Activities or Snacktivities: We know what you really did (we don’t) last summer (this winter)
Let’s be honest about what we really did during our university break, says Georgia Mueck.
“I’m going to get a job!” I announced to anyone who asked me about my plans for my uni holidays. Six weeks seemed like plenty of time to put on my Job-finding suit, wiggle into my Job Cannon, and shoot myself off into Jobland, where Jobs grow on Jobtrees and no-one is unemployed.
And yet here I am, at the end of the break, with no job and even less money.
I’ll be honest, I can’t quite recall what exactly I did with all that time. It just seemed to slip away from me when I was distracted. I definitely did have plans though, lots of them. If you recall Michaela Wagland’s article about all the post-exam/holiday possibilities that were on offer around Newcastle, there were plenty of things to do, goals to achieve, or plans to make during our time off. From seeing bands at Bar on the Hill, checking out local markets, or, if you’re like me, just trying to get your life slightly more in order, everyone begins the break with a sense of optimistic purpose.
How many of us actually fulfil those plans is the real question. Am I the only one who just seems to forget to get stuff done, or is it a more widespread phenomenon?
I asked some University of Newcastle students how their holiday period goals and plans compared to what they actually ended up doing.
What did you plan to do during your university break?
Hannah, who’s doing Open Foundation said; “Read five books, cook healthy dinners and eat before 8pm, not sleep all day”.
What did she actually end up doing?
“Read five pages of one book, watched three seasons of Bob’s Burgers, got the flu, ate veggie dogs at midnight and slept till 12pm.”
So what happened?
“…I was super sick and confined to my bed for most of the time. But I’m also very lazy…”
Christy, a Law/Business student planned to; “Read a book, catch up on household chores, go away, relax, catch up with friends, start readings for semester two, do a heap of policy work for the women’s collective, and go to NOWSA”.
What they actually did?
“Pokemon Go, Woco work and NOWSA, Netflix, sleep in lots, [and] work.”
Chris, who’s doing a Communication degree, wanted to; “Work enough to have a sustainable amount of money to go on holidays, write intense articles that would blow the minds of thousands of people, sit back and relax, forget that I have already enrolled into semester two”.
What he ended up doing, though?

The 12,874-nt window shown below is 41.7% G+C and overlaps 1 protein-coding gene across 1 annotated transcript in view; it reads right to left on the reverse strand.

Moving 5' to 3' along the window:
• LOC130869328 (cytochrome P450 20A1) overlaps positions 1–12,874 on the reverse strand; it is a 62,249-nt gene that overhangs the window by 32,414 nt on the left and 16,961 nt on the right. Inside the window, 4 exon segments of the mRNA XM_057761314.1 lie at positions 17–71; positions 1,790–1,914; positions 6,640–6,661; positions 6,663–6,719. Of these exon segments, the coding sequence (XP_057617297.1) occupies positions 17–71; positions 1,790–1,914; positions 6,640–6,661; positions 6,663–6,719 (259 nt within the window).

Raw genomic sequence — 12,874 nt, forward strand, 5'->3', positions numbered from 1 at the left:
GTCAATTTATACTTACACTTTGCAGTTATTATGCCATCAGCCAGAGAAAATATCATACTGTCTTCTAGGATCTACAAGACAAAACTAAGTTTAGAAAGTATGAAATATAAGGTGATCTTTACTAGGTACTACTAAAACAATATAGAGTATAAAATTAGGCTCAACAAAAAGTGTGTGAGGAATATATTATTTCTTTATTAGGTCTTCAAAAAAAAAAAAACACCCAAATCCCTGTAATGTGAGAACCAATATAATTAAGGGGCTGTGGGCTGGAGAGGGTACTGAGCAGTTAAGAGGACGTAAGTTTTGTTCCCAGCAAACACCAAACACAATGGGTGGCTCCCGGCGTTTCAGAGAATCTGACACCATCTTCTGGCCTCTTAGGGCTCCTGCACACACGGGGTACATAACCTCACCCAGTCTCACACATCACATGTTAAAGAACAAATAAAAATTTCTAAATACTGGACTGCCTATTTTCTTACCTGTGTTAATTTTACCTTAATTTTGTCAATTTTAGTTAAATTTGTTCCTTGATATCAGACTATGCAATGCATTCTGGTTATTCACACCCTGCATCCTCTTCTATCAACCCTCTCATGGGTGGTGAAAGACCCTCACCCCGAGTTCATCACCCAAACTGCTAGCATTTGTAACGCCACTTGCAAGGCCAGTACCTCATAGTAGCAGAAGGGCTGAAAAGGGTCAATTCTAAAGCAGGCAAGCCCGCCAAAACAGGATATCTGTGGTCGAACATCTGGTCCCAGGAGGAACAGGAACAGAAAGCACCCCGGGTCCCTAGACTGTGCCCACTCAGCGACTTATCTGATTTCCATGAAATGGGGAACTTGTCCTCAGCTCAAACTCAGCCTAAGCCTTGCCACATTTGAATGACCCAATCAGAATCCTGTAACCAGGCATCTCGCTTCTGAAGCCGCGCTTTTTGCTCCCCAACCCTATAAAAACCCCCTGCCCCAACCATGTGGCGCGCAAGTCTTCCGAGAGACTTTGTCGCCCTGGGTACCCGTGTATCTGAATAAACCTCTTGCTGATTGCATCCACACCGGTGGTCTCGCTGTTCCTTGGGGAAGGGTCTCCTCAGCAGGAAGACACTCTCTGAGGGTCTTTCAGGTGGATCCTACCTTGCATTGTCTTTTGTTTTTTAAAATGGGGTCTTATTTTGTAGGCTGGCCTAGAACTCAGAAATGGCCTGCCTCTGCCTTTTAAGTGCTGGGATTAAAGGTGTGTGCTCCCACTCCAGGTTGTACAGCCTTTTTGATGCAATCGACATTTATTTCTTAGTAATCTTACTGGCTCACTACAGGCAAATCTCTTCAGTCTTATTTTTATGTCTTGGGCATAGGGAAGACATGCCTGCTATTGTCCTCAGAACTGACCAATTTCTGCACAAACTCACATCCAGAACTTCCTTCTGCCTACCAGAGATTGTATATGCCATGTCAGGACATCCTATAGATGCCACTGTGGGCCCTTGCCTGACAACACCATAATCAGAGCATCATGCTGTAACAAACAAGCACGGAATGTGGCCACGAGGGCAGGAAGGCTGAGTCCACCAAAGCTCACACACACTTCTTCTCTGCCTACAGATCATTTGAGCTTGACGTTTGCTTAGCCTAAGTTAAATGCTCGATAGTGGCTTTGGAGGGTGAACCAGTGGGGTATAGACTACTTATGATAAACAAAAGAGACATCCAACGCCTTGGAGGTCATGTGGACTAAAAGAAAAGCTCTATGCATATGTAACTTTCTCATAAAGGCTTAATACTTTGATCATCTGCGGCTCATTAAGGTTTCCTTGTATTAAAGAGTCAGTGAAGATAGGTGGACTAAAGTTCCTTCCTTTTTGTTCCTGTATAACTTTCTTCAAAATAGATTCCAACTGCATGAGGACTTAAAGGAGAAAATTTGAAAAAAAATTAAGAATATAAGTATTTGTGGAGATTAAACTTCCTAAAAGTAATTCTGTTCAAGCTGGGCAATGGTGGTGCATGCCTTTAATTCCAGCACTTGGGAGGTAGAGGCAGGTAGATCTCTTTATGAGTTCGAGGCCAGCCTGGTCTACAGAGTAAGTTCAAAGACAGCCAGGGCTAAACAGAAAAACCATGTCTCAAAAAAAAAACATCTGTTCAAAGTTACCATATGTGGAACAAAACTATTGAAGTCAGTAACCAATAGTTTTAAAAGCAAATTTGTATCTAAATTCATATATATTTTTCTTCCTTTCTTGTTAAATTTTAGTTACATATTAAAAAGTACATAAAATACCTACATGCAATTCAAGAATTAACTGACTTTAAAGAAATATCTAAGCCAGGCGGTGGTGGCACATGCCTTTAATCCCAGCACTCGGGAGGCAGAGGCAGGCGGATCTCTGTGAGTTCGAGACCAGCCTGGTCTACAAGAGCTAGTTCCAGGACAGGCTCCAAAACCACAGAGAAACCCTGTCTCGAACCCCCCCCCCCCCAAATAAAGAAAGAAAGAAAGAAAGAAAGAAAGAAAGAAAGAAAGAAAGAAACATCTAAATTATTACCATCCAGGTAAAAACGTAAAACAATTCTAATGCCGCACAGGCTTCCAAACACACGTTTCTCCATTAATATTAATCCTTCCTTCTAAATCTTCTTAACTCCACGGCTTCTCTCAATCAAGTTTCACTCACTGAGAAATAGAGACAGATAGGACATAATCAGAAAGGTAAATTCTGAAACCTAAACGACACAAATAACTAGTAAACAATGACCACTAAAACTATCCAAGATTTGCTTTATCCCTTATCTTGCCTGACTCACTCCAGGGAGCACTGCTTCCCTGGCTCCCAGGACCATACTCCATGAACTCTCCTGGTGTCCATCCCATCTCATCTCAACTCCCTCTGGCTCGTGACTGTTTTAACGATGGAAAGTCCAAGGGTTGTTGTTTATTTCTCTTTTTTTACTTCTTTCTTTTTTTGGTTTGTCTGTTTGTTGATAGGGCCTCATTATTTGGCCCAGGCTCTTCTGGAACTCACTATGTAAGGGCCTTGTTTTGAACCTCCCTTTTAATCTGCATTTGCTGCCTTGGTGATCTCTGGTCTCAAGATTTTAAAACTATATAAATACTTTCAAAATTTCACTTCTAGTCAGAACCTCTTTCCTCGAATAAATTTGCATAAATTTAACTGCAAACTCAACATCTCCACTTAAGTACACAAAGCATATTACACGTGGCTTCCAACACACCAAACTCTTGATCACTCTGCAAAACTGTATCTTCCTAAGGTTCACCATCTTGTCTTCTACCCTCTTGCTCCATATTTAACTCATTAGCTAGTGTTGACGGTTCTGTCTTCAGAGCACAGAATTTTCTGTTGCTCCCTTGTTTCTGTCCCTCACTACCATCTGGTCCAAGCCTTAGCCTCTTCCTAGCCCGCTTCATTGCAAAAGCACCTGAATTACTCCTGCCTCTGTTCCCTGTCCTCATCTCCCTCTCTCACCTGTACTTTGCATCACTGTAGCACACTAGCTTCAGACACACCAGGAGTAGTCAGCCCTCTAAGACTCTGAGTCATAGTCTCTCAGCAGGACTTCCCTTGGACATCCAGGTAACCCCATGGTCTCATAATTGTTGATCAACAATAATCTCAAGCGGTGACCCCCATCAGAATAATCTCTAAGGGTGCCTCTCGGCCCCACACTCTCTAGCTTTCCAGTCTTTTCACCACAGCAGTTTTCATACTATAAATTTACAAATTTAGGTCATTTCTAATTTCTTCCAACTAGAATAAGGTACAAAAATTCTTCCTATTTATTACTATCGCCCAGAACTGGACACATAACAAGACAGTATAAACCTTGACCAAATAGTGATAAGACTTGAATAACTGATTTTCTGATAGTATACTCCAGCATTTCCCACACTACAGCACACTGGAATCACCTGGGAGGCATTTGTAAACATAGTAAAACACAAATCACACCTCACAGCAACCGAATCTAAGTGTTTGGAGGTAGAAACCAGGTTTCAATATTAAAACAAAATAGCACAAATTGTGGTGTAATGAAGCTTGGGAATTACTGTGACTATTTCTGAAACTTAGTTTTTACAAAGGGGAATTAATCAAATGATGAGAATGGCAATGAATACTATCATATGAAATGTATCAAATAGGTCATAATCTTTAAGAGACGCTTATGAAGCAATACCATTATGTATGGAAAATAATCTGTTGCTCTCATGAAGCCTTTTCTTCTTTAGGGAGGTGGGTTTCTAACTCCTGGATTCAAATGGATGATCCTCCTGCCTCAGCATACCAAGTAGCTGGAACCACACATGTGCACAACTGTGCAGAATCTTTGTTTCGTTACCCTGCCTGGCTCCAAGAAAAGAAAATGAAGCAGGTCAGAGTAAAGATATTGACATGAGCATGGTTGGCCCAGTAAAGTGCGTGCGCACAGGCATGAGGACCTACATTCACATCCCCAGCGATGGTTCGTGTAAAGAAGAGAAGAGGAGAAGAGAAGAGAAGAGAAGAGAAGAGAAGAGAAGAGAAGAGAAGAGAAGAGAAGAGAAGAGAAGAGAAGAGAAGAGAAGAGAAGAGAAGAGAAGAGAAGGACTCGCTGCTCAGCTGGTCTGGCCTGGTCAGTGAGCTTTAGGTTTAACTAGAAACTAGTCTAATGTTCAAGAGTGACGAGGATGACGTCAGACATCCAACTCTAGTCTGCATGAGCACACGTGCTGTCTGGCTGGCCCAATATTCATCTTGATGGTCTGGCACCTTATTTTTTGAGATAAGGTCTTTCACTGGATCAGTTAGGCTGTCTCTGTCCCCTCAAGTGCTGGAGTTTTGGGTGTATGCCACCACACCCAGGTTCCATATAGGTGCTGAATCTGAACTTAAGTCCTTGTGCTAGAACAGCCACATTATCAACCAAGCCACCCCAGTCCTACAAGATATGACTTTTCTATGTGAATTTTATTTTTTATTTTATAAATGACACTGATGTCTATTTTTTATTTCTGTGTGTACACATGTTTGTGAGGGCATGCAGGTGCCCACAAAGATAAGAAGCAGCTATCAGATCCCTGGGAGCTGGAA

“Struggled to save any money as most of it was spent on unnecessary items, slept all day almost everyday, scrolled through Netflix for about 60 per cent of the holiday, and got writers block for eight weeks.“
“I am a university student who cannot for the life of me designate time properly. All my money is spent on useless items and forget that priorities exist.”
It would seem that there is definitely a trend of shirking responsibilities and ditching plans, at least some of them, during the break. However that was not the case for everyone.
Jemima, a Psychology student, planned to go on a two week road trip to Queensland. She did that and then some: “[I] went on a two week trip and decided not to leave/live here!”
Then there are those like Carly, who is doing a PhD in Psychology, who don’t even get a break. Or as she puts it; #PhDlife.
If you’re wondering why no one answered with “I’ve been playing Pokémon Go since it came out and I haven’t seen my family in a week”, that is probably because they don’t have time to answer questions for blog articles when there are Bulbasaurs and Squirtles waiting to be caught near the Hunter building. Rest assured though, any Pokemon fan who began their uni break with ideas about rest and relaxation were sorely mistaken, and will probably sorely need a massage for their aching legs by now!
So for those of you who find yourselves panicking as semester two comes ever closer, do not despair! The break is, after all, a break, and most of us are in the same boat. The same Netflix-filled, procrastination-laden, momentarily peaceful boat.
And if your lack of productivity is really getting you down, well, next semester is just around the corner!
Semester two commences on the 25th of July.
If you are suffering from stress or anxiety, please contact the UoN Counselling service via email firstname.lastname@example.org or phone:
Callaghan 02 4921 5801
Ourimbah 02 4348 4060
Sydney 02 8262 6400
Port Macquarie 02 6581 6200
Feature Image: by Richard O’Regan.